Conditionals Introduction + Conditionals 0 & 1 Explained

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Conditionals, also known as “if” sentences are used to express things that will, could or would have happened “if” a certain condition was met. On this page, we will be looking at the first two types of conditional sentences, namely; zero conditional and first conditional.

Condition (noun) /kənˈdɪʃən/: 1. A state or situation which something is in. 2. A state or situation that must exist before something else can happen.

Construction of conditional sentence: Conditional clause (if clause) + main clause (result or consequence clause). The clauses can be alternated, meaning that you can also construct it in this way; “main/result clause + conditional/if clause.” If you start a sentence with a conditional clause, it is good to use a comma after it. If you begin a sentence with the main clause, you need not place a comma after it.

Example: “If you remind me, I will call him.” / “I will call him if you remind me.” [Reminding me is the condition, calling him is the result of that condition being met. In other words, if the condition is not met, the result will not be the same.]

To simplify things, I will refer to the conditional clause as the “if” clause and the main clause as the result clause.

Conditional 0 / Zero Conditional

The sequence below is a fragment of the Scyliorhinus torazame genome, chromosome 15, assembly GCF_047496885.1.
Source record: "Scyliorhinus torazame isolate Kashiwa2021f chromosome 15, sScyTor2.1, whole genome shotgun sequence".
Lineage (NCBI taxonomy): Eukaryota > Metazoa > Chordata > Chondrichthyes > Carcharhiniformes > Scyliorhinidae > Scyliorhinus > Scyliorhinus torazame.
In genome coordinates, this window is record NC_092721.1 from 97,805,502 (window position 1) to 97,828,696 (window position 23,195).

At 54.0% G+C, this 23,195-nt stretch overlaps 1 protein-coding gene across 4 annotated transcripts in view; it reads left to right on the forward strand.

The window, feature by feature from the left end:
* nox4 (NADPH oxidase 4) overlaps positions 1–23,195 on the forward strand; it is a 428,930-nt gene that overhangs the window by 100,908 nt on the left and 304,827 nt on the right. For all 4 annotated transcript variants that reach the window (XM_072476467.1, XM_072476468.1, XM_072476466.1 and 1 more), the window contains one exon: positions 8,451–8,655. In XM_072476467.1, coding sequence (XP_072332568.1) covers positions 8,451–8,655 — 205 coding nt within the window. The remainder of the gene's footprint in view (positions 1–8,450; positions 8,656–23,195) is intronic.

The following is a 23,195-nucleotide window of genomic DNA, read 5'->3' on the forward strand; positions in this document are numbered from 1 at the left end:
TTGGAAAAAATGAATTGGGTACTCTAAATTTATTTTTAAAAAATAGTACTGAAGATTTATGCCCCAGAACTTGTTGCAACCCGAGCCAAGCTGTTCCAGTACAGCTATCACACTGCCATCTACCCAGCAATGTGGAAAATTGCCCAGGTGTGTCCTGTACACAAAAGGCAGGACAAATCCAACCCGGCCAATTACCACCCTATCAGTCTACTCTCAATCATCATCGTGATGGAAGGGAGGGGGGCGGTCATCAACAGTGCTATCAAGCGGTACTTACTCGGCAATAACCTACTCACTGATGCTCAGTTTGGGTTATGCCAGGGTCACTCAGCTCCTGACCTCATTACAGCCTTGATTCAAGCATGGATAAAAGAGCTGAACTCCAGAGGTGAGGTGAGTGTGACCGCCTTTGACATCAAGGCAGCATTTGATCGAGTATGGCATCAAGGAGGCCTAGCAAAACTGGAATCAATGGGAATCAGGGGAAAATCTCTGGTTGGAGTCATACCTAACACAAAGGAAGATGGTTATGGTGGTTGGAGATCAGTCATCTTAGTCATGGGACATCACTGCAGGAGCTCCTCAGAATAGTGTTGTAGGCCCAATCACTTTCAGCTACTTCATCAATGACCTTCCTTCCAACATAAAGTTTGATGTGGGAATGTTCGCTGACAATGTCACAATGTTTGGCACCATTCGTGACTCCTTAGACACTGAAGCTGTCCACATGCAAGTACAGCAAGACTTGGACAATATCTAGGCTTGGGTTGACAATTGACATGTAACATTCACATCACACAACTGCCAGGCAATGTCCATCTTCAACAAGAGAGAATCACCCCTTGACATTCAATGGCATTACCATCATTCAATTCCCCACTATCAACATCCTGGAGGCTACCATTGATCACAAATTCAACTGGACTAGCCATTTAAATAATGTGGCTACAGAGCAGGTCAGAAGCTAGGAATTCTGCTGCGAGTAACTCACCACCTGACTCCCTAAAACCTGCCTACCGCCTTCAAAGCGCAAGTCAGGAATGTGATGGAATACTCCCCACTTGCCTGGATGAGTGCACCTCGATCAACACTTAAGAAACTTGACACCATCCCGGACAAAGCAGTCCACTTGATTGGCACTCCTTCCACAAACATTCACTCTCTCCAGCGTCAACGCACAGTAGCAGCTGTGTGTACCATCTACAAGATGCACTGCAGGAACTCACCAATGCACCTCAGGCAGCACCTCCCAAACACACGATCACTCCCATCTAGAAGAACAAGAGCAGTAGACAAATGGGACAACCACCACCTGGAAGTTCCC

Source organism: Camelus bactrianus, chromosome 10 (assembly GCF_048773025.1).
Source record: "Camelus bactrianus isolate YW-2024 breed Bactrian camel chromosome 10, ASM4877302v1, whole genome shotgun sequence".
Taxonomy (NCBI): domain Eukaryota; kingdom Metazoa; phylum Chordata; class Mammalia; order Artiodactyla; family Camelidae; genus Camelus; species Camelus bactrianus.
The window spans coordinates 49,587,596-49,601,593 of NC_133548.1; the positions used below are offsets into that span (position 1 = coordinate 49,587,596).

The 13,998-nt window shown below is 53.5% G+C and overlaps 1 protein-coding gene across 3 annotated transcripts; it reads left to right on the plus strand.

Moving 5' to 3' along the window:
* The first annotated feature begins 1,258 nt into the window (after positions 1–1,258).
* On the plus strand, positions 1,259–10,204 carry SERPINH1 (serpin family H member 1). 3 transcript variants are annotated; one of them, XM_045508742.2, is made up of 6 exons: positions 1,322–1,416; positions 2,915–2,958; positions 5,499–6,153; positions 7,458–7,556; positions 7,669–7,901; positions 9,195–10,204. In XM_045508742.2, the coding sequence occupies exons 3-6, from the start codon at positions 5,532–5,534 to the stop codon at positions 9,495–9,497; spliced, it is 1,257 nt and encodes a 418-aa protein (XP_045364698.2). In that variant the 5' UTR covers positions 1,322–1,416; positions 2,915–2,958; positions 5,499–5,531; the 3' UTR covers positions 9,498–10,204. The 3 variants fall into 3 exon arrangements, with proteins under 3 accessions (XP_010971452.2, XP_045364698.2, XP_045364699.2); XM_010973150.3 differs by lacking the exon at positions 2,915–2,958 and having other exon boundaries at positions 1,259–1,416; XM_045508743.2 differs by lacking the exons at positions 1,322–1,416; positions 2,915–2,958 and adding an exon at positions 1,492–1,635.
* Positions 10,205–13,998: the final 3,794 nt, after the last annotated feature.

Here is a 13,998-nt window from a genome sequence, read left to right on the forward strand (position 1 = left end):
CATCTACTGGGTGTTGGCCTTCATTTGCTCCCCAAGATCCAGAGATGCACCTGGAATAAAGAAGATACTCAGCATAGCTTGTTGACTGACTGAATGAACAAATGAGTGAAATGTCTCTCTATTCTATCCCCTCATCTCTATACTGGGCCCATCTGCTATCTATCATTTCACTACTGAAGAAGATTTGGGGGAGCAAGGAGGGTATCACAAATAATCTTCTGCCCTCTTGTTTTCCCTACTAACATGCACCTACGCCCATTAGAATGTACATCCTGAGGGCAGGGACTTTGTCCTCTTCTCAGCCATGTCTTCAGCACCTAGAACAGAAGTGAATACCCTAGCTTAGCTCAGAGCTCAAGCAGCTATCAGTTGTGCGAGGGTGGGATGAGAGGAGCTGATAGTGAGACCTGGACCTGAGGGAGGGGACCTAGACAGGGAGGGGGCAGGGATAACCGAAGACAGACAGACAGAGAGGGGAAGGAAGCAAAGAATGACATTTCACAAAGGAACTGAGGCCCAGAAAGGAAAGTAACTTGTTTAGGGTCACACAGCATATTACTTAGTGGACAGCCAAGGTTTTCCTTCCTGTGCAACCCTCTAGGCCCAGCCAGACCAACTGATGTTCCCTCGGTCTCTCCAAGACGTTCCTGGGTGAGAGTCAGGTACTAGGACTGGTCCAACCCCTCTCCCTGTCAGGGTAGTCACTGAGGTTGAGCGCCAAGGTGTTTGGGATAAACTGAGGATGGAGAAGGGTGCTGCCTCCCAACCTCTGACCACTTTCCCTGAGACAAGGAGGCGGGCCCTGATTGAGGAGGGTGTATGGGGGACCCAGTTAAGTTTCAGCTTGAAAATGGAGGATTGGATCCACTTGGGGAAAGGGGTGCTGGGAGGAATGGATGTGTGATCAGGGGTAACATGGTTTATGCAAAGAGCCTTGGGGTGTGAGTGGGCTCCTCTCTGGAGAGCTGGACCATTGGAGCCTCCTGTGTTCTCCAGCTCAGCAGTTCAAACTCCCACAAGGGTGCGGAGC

This is called a zero conditional because it is not a real conditional. The zero conditional states facts, there is no doubt about the possibility of the result, whereas real conditionals are not as concrete. We use the zero conditional to speak about truths which occur in the present, in general, often or always.

Construction of zero conditional: If + simple present tense, simple present tense. (If this happens, this is the result).

Examples:

Affirmative

“If you call me, I answer.” – If clause [if + simple present] + result clause [simple present]. This can be said by someone who always or usually answers their phone.

“If you sneeze, your eyes close.” – If clause [if + simple present] + result clause [simple present]. Although some people can sneeze with their eyes open, the sentence in the example is true for most people.

“A car stops if it runs out of gas.” – Result clause [simple present] + if clause [if + simple present]. This is an accepted truth. *Note: To ‘run out of’ something means to have nothing left of that thing.

Negative

“If you don’t eat, you get hungry.” – If clause [if + simple present] + result clause [simple present]. This is an accepted truth.

“The door doesn’t open if you don’t push it.” – Result clause [simple present] + if clause [if + simple present]. This can be used when speaking about a door that only opens when you push it.

Because this is not a real conditional, the “if” in the conditional clause can be replaced with “when” and the meaning will not be altered. “If” can only be replaced by “when” in the zero conditional.

Example:

“If you sneeze, your eyes close.” / “When you sneeze, your eyes close.”